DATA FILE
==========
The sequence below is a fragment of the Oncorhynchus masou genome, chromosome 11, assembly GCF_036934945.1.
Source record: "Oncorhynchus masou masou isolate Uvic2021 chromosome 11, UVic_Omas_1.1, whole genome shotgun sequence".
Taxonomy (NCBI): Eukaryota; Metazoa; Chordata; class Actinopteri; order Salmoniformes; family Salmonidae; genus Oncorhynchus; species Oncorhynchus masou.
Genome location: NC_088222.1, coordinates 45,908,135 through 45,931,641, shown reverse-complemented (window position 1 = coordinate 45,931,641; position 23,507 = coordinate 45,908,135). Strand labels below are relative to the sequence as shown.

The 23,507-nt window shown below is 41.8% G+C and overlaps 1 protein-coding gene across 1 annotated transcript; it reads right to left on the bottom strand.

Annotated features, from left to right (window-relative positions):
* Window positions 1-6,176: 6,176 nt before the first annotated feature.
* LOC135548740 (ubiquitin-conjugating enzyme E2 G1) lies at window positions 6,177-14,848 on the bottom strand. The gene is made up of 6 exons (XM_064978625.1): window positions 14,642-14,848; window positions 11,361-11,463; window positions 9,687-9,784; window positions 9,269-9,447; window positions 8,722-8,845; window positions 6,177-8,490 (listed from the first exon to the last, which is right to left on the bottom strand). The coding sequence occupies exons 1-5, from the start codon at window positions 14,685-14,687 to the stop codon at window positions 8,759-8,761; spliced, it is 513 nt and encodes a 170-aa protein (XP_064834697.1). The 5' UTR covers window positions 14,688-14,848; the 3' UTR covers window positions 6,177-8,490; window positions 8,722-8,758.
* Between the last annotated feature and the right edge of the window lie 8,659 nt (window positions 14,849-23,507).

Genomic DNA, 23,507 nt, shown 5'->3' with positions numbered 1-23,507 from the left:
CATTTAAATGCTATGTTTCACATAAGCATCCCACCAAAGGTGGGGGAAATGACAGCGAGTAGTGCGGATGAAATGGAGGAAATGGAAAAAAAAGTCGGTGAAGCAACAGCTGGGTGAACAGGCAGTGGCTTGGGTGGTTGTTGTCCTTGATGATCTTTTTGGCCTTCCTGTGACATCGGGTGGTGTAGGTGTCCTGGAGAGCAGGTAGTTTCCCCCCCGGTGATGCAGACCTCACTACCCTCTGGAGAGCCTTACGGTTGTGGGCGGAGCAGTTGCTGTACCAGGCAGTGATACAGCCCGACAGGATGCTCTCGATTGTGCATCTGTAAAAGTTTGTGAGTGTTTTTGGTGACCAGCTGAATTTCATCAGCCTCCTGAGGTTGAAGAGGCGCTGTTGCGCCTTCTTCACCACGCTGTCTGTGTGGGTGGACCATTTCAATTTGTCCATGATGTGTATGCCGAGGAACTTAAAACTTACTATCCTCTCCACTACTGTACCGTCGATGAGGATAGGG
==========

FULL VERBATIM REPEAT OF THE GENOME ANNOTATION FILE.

The sequence below is a fragment of the Oncorhynchus masou genome, chromosome 11, assembly GCF_036934945.1.
Source record: "Oncorhynchus masou masou isolate Uvic2021 chromosome 11, UVic_Omas_1.1, whole genome shotgun sequence".
Taxonomy (NCBI): Eukaryota; Metazoa; Chordata; class Actinopteri; order Salmoniformes; family Salmonidae; genus Oncorhynchus; species Oncorhynchus masou.
Genome location: NC_088222.1, coordinates 45,908,135 through 45,931,641, shown reverse-complemented (window position 1 = coordinate 45,931,641; position 23,507 = coordinate 45,908,135). Strand labels below are relative to the sequence as shown.

The 23,507-nt window shown below is 41.8% G+C and overlaps 1 protein-coding gene across 1 annotated transcript; it reads right to left on the bottom strand.

Annotated features, from left to right (window-relative positions):
* Window positions 1-6,176: 6,176 nt before the first annotated feature.
* LOC135548740 (ubiquitin-conjugating enzyme E2 G1) lies at window positions 6,177-14,848 on the bottom strand. The gene is made up of 6 exons (XM_064978625.1): window positions 14,642-14,848; window positions 11,361-11,463; window positions 9,687-9,784; window positions 9,269-9,447; window positions 8,722-8,845; window positions 6,177-8,490 (listed from the first exon to the last, which is right to left on the bottom strand). The coding sequence occupies exons 1-5, from the start codon at window positions 14,685-14,687 to the stop codon at window positions 8,759-8,761; spliced, it is 513 nt and encodes a 170-aa protein (XP_064834697.1). The 5' UTR covers window positions 14,688-14,848; the 3' UTR covers window positions 6,177-8,490; window positions 8,722-8,758.
* Between the last annotated feature and the right edge of the window lie 8,659 nt (window positions 14,849-23,507).

Genomic DNA, 23,507 nt, shown 5'->3' with positions numbered 1-23,507 from the left:
CATTTAAATGCTATGTTTCACATAAGCATCCCACCAAAGGTGGGGGAAATGACAGCGAGTAGTGCGGATGAAATGGAGGAAATGGAAAAAAAAGTCGGTGAAGCAACAGCTGGGTGAACAGGCAGTGGCTTGGGTGGTTGTTGTCCTTGATGATCTTTTTGGCCTTCCTGTGACATCGGGTGGTGTAGGTGTCCTGGAGAGCAGGTAGTTTCCCCCCCGGTGATGCAGACCTCACTACCCTCTGGAGAGCCTTACGGTTGTGGGCGGAGCAGTTGCTGTACCAGGCAGTGATACAGCCCGACAGGATGCTCTCGATTGTGCATCTGTAAAAGTTTGTGAGTGTTTTTGGTGACCAGCTGAATTTCATCAGCCTCCTGAGGTTGAAGAGGCGCTGTTGCGCCTTCTTCACCACGCTGTCTGTGTGGGTGGACCATTTCAATTTGTCCATGATGTGTATGCCGAGGAACTTAAAACTTACTATCCTCTCCACTACTGTACCGTCGATGAGGATAGGG